Maybe you don't have the resources to develop a lot of content, or maybe you're a professional association that wants to serve its members better by being super helpful. Add that there are many more content creators, inside and outside organizations, and you see how curating information as content strategy could be a very elegant option.
Noting the evolution on the World Wide Web quickly to show you a pattern that went in lockstep with use. You had forums and discussion boards, many still very active, Web sites, then journals, which evolved into blogs with RSS (real simple syndication) capability to package and read feeds, social bookmarking and networks, and then media sites to upload and view videos, photographs, etc.
Each set of tools building on the next, thriving when filling a specific need, and evolving or morphing into something else as appropriate. By now, like most people, you have linked to and shared information, photos, videos, quotes, posts, and stories on your Facebook profile wall, Twitter, blog posts, and other social networks.
Real time logs
I suppose I'm quite old fashioned to be still using a blogging platform in a blog format to publish content. Many publications that got a similar start have moved to more of a magazine format based upon blogging tools. Many blogs have moved to more real time publication tools.
Moving away from blogs and into easy-to-use real time publication and bookmarking tools, you now have a couple of solid options.
Tumblr is a re-envisioning of tumblelogging, a subset of blogging that uses quick, mixed-media posts. It hit 1.5 billion page views this past July and counts more than 18 new posts and 5 reblogs every second allows users to publish photos and images as well. Their strength is the bookmarklet. There is little to no learning curve involved in using it. Features are intuitive and quick to establish. Users simply sign up and begin posting in a minute. It's also possible to add DISQUS as a commenting platform.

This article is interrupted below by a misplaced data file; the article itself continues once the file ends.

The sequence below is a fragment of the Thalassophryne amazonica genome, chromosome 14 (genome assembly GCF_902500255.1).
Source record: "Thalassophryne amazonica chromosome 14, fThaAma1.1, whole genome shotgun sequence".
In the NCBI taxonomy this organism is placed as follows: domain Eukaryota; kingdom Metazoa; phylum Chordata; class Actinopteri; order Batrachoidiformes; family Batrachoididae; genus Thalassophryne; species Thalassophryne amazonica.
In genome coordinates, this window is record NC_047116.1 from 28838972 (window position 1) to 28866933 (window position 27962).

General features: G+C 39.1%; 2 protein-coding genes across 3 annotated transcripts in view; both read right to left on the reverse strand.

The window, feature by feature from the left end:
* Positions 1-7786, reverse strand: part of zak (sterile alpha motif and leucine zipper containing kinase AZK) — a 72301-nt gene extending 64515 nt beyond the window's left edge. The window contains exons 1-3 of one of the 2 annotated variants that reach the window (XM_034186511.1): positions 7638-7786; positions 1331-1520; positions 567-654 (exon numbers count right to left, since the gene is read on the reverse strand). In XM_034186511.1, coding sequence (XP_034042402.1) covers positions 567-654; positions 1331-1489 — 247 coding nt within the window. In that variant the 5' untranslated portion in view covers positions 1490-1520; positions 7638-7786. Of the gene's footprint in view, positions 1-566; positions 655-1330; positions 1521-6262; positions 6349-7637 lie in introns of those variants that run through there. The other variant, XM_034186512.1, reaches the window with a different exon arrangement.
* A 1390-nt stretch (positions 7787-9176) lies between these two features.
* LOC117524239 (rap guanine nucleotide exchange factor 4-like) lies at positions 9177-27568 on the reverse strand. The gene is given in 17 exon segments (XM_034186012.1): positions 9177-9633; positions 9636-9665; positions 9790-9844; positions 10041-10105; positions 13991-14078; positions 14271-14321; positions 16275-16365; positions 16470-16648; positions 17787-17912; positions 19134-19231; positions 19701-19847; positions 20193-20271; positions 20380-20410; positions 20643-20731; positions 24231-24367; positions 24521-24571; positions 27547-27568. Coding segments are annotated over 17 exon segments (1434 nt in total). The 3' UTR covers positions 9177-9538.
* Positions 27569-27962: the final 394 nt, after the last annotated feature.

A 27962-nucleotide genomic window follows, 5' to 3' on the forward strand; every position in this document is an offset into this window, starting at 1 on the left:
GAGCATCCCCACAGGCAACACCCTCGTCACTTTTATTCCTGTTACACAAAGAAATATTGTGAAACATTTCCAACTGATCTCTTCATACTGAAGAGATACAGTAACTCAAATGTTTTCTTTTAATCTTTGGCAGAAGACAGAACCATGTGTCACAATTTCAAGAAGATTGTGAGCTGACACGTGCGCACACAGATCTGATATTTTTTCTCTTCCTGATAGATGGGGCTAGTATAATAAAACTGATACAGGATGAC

Here's a complete guide to Tumblr, if you'd like to see what it can do.
Posterous is another tool that allows you to publish and bookmark very quickly. It’s a simple web publishing platform via email. Text and files can be uploaded to the site via email. Users are not required to create an account to use it. It embeds video, MP3s and other media into a player and turns images into image galleries.
Here's a guide to switch to Posterous from dying platforms.
Say all you want to do is collect and aggregate web links from your social circle and display them in a magazine format you can flip through. If you have an iPad, you'd want to use Flipboard. Launched this past July, this free app has already collected accolades.
You can customize it with sections created from your favorite people, lists and blogs on Twitter, and turn digital pages as in a magazine. The result is a very personalized publication with the links to your favorite stories of the day or week to savor in an attractive format.
Cool Hunting took the app for a spin, see what they say.
You probably saw them everywhere on Twitter. paper.li organizes links shared on Twitter into an easy to read newspaper-style format. Newspapers can be created for any Twitter user, list or #tag.
I confess that this one has me scratching my head, especially since I am seeing dozens and dozes being issued every day. What is their utility aside from aggregating links from Twitter under a tag?